Something that made a big difference for me was taking the time to render how the exterior and interiors of our house would most likely look. I took the photograph of the model of our home off the builder’s website, then used the tools in my graphic designer programs (Pixelmator and Adobe) to change colors based on the images of the exact materials we had to choose from. Not everyone is a web designer and graphic designer, but if there is something you can do to give yourself a feeling of security in a process with many variables out of your control—try it! I wish our builder could have given us that HGTV experience, where they show you mockups of things through a modeling design program like SketchUp Pro, etc., but maybe one day that will be the norm when families work with building companies.

The Importance of Documentation

PRO TIP: Record all your home selections (interiors and exterior) in a clear and easy to read list, flow chart, mind map or document. You’ll have copies of everything in contract form to take home, but a quick cheatsheet to reference in a pinch will be a lifesaver.

I can’t tell you how easy it is to forget the name of something during this process of building your home. And how easy it is to get things mixed up. So save yourself headaches and document your choices, and reconfirm items multiple times if need be, with whomever you are working with.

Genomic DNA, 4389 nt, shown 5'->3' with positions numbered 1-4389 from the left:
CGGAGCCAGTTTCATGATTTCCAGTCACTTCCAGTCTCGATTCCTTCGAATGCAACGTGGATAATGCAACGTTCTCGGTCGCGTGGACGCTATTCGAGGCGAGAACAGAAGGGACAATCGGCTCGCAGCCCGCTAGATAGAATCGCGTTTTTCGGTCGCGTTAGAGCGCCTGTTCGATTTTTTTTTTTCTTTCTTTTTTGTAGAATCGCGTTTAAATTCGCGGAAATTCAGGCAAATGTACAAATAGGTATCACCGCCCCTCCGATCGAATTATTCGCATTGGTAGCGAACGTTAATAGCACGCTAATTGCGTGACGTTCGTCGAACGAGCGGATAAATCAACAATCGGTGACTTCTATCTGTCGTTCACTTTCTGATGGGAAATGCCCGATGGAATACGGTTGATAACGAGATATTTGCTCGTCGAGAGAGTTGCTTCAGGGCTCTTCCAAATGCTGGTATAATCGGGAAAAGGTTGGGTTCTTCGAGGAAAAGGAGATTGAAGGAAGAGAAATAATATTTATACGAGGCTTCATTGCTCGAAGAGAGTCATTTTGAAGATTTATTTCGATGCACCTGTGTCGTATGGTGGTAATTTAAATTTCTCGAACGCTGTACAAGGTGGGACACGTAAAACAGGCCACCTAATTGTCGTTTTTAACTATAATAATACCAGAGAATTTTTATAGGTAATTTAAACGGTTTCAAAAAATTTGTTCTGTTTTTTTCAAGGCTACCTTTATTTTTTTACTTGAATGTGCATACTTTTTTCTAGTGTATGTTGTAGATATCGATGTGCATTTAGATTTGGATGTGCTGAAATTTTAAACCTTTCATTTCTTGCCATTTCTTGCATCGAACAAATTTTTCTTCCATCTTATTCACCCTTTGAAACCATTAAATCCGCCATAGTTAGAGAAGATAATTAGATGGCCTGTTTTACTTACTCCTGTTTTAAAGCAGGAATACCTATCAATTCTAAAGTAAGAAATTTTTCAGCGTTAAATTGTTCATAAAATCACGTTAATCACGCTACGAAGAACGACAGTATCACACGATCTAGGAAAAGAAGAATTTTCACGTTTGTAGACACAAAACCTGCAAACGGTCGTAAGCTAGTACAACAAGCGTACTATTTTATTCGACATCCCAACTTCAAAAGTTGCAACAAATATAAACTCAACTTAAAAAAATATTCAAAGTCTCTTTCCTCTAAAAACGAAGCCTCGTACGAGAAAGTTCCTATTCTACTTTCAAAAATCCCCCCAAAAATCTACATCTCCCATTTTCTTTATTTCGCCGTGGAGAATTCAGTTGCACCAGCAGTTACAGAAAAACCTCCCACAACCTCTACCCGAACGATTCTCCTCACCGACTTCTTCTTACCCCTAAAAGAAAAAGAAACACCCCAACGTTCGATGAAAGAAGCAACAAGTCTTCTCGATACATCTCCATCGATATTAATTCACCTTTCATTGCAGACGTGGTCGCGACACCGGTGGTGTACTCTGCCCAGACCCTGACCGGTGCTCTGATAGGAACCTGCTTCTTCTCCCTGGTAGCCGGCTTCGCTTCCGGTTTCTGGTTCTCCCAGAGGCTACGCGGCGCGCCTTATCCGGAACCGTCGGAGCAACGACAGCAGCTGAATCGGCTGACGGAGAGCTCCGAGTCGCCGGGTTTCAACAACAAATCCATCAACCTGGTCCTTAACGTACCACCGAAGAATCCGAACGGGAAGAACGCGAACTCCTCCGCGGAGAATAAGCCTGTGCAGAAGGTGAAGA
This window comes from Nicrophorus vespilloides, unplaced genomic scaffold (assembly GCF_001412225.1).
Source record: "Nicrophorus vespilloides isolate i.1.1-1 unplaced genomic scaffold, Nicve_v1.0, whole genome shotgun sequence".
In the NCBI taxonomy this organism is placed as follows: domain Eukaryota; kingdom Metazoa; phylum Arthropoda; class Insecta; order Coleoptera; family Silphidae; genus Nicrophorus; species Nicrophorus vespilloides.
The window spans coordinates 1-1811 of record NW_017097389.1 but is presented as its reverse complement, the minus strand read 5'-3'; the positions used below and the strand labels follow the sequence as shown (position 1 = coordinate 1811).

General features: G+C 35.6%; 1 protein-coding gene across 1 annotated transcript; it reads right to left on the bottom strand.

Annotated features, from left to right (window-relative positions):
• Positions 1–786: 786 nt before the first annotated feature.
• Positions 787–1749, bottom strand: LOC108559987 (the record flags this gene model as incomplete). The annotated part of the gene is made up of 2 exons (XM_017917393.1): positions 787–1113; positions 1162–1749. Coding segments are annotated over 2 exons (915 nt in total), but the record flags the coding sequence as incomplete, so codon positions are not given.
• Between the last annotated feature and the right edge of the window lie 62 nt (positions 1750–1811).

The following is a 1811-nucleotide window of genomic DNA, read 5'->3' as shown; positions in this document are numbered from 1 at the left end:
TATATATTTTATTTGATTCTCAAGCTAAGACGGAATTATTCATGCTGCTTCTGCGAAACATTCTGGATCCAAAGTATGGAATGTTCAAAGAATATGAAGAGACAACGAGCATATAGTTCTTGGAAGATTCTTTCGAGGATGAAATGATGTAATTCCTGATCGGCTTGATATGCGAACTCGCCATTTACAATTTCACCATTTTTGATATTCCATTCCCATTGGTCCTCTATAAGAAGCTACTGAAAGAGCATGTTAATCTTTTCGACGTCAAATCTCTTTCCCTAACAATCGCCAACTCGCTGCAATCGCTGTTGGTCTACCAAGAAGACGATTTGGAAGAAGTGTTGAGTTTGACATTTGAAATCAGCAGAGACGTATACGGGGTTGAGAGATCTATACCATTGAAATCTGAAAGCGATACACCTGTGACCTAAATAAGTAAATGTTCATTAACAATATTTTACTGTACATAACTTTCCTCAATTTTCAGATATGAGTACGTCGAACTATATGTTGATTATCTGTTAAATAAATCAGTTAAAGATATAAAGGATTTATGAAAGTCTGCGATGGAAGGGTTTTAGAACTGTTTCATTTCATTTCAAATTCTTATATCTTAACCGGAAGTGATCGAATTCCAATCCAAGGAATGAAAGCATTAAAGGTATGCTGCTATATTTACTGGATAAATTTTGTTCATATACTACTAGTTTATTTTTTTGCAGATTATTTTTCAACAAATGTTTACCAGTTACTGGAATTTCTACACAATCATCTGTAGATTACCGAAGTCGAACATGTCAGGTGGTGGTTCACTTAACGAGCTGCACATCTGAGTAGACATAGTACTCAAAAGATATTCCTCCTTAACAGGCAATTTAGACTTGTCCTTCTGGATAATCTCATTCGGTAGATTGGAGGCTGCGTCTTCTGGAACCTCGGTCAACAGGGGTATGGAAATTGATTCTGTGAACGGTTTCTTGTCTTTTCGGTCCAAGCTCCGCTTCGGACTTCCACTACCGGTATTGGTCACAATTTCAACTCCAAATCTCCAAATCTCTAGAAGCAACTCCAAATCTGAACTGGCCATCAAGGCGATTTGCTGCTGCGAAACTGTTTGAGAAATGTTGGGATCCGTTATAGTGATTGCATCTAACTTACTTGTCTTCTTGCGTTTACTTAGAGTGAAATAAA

We started off using the Apple’s Note app to keep a log, but switched over to this new collaboration app for Apple products called Freeform, which was released just a few months ago on December 13, 2022. Whatever your smartphone device or computer operating system, leverage the tech of today to keep on top of everything and minimize the chance for errors.

Picking Appliances

Picking your appliances through your builder will be cheaper for you, because they will have a company that they exclusively buy from who then in turn gives them better prices. But it’s important that you are happy with what you get, so don’t feel like you can’t buy appliances from a store or brand you prefer. Just make sure you understand whatever upcharges you may incur by going a different route. And sometimes you have to forgo what is more you, for budget reasons or limitation on your builder’s side.

PRO TIP: Make a list of items you can easily change later on, after your house is built. This is so you’re prepared for any snafus, like something you love being out of stock, or what have you. Then decide which of those will be easiest to change later, in the event you have to make a tough compromise on anything. Changing out something like countertops will be more expensive than changing appliances. But if you want an in-island microwave, that makes a difference. In this example, waiting to get an in-island microwave will actually cost you more to get installed down the road, than if you just bite the bullet now, before cabinetry is complete.

This has been a wonderful start to spring for us. We’re more than halfway over the rainbow to our finished house. Stay tuned for month 8 in this journey.